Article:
All the latest from the world of rugby
April 29, 2012
Posted by Huw Baines on 04/29/2012
Emily Dugan spends the day with England's women's Sevens side at Twickenham, for The Independent on Sunday.
"Two England rugby players face off on the turf at Twickenham stadium. The taller one sprints forward, does a graceful sidestep and zips easily past a bulky forward to the try line.
"The rest of the squad start laughing. Ferocious-looking forward Mark Odejobi – or Odd Job to his team-mates – has just been beaten by Jo Watmore: a girl.
"I am with the rugby sevens squad as they prepare for the England leg of the IRB World Series, which will come to their home stadium in two weeks' time (12-13 May). But this year, there's a difference: for the first time, women are competing in the internationally recognised contest."
September 5, 2010
Posted by Graham Jenkins on 09/05/2010
Women's game belies game's amateur status
It will be back to the day jobs soon enough, but before then, England's ladies will attempt to win the World Cup for the first time in 16 years. The Daily Telegraph's Brendan Gallagher reports.
"Many of the England girls have stored up their annual holidays or negotiated unpaid leave to take a 12 weeks off to prepare properly and then compete. New Zealand prop Ruth McKay has had to arrange cover at her farm near Hunterville, where she is head shepherd. I wonder if she walks around with a sheep under each arm à la Colin Meads.
"Everybody out there plays for the love of the game. Physically that game has been transformed in recent years. The pioneers had to deal with sceptics and also overcome the tag of being a novelty, but gradually they won that battle and women's rugby now attracts some seriously impressive athletes – England's all action flanker Maggie Alphonsi could excel at any sport she chose.
"The speed at which play now unfolds is unrecognisable and big hits are a big part of the proceedings. Some of the tackles during England's 15-0 semi-final win against Australia on Wednesday night were simply ferocious. Twenty years ago it did not sit comfortably, now it is just part of the game and spectacle."
Posted by Graham Jenkins on 09/05/2010
England in World Cup final today! No, really
With no prize money nor match fee, the England Women take on the might of the All Blacks – simply for the glory of holding the trophy. Emily Duggan reports for the Independent on Sunday.
"When the England rugby team walks on to the turf at Twickenham to face New Zealand in the World Cup Final today it will be in front of a near-capacity crowd and TV cameras. But there will be no big sponsorship deals, no match-winning bonus and, in fact, no money at all for any of the star players.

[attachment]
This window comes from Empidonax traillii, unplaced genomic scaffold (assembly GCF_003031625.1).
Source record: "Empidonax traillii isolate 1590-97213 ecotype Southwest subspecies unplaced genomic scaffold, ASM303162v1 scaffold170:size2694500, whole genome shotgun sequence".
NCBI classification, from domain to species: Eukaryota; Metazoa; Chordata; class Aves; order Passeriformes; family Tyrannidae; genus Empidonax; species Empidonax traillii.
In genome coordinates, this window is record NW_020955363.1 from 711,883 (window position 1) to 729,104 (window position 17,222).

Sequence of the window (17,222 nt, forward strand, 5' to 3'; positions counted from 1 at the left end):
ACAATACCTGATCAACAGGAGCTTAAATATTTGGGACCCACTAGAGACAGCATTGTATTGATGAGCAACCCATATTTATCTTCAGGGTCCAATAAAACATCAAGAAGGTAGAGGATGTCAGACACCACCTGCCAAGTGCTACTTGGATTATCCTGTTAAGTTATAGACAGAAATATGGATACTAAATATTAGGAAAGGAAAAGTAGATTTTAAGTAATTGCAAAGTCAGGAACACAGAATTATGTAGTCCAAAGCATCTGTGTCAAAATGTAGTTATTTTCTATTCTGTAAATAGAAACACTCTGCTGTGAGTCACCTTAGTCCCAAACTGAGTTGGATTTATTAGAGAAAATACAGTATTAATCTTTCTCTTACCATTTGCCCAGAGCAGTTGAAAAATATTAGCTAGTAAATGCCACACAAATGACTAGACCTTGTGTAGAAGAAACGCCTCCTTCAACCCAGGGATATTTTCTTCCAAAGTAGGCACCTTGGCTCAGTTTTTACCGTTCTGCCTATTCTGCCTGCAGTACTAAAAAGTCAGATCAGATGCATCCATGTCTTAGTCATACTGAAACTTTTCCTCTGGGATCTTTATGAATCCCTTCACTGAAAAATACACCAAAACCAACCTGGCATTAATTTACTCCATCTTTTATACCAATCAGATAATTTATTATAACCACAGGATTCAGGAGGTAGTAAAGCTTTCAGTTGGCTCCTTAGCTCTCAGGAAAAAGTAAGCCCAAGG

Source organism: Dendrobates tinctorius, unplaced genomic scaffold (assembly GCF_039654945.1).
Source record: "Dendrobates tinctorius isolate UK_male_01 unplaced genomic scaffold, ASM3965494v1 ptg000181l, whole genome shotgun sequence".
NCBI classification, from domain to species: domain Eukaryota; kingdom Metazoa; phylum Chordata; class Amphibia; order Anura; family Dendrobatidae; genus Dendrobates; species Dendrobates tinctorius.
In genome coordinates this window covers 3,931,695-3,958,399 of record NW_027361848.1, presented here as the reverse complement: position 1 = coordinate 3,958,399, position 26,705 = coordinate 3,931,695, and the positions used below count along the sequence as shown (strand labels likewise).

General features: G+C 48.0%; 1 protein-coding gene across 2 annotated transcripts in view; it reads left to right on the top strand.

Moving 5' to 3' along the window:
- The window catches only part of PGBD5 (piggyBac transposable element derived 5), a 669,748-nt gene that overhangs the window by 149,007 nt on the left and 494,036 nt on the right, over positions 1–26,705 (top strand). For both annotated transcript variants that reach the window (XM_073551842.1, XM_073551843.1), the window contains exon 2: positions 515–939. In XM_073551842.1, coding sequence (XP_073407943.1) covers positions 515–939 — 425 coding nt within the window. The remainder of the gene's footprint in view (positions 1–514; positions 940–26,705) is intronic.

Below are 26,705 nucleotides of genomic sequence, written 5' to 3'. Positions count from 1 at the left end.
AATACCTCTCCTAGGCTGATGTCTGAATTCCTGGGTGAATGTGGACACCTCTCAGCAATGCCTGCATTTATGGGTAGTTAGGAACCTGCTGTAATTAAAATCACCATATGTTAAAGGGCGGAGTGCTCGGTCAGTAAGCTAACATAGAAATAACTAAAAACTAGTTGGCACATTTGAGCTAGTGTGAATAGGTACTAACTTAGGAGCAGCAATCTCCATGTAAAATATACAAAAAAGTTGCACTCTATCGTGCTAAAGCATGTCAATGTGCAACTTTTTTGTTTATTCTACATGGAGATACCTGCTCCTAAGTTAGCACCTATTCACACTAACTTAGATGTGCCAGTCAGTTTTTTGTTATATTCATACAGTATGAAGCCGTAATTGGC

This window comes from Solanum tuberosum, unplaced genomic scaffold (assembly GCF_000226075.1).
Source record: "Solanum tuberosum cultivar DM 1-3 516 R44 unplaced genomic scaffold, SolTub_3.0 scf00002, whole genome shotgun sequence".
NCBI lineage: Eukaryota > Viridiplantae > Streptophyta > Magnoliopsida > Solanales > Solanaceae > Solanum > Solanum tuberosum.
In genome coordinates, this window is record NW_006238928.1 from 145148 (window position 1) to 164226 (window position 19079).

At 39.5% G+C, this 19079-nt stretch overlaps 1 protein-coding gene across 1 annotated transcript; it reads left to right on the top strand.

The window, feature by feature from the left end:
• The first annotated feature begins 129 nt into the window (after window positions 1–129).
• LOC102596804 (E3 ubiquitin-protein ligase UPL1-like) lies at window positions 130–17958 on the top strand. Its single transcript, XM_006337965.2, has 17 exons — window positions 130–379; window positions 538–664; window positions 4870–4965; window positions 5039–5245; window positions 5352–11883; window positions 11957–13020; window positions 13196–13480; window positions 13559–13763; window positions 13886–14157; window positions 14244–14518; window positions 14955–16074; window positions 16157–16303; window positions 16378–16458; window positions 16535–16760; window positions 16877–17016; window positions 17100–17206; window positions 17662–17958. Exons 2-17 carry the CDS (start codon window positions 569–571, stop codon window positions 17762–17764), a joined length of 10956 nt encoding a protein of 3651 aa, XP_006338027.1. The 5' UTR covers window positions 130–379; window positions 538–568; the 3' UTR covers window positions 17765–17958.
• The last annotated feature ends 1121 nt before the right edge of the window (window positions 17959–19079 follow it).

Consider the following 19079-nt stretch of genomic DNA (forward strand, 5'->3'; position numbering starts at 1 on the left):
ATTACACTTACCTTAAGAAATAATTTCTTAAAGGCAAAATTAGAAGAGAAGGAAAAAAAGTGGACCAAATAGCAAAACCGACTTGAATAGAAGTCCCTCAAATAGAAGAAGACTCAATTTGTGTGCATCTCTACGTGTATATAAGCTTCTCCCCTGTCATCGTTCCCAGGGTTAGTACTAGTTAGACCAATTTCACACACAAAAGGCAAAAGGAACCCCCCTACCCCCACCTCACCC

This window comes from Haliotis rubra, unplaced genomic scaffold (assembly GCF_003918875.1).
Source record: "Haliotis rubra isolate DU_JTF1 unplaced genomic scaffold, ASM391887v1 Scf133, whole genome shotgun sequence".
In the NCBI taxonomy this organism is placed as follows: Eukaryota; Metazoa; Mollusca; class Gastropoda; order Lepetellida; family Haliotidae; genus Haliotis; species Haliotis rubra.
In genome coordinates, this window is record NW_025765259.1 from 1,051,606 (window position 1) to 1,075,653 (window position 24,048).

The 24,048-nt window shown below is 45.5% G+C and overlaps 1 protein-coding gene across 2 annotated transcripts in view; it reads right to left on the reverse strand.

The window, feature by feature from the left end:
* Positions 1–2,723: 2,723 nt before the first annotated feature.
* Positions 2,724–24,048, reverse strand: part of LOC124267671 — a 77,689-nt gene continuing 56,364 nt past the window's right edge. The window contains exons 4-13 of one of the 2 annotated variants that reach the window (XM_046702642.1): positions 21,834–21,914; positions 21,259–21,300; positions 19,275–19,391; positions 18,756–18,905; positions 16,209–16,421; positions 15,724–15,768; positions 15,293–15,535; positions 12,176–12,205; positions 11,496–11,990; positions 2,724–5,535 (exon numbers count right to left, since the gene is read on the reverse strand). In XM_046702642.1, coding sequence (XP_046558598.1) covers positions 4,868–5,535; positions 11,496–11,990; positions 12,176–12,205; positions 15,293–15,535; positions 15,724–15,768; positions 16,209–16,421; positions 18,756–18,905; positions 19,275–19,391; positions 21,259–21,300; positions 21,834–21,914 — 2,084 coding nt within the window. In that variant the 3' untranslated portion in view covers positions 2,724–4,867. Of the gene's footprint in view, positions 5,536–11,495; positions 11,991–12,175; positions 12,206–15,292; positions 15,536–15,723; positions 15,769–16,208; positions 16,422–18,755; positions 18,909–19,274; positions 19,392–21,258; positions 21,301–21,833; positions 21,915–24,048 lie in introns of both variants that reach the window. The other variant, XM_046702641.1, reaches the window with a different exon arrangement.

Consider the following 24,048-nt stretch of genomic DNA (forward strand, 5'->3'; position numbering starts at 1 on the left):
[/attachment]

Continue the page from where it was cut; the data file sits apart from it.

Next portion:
"The insulting lack of accolade or incentive is simply because the international athletes in this case are women – who have had to take holiday or unpaid leave from their jobs just to compete in the tournament."
September 4, 2010
Posted by Ruaidhri O'Connor on 09/04/2010
Women's rugby has cast away the stereotypes
Writing in The Guardian, Robert Kitson believes the Women's World Cup has dashed a lot of myths about the sport.
"The popular notion that women's rugby is but a pale imitation of the men's version has been lain to rest this past fortnight. Some will say that has been the case for a while, and they may have a point. But what has died a spectacular death is that most basic of counter-arguments: that women are simply not designed for rugby. Tell that to Maggie Alphonsi, the stupendously good English openside who prefers the nickname The Machine, or Danielle Waterman, whose cover tackle on the aforementioned Beck in the second half of Wednesday's semi-final was another nail in the heart of lazy sexism.
"The watching Martin Johnson will also have been impressed by the fitness and technical skills on display. As in cricket or golf, what it may lack in power it makes up for in terms of alertness and precision. The quality of England's recycling work and passing are a credit to their own head coach, Gary Street, and Alphonsi's ball-snaffling is an object lesson for any aspiring flanker.
"A sense of perspective, nevertheless, is probably worth retaining. Twickenham will not sell 80,000 seats for a women's international any time soon. The oval-ball future is unlikely ever to mirror the Two Ronnies' serial "The Worm That Turned" when Diana Dors ruled Britain, men were forced to wear dresses and the rules were upheld by mini-skirted "Gestapo" officers. But rugby does have a new army of role models, as Sunday will surely re-emphasise. All those tiresome hooker-themed jokes are so last century."
August 21, 2010
Posted by Ruaidhri O'Connor on 08/21/2010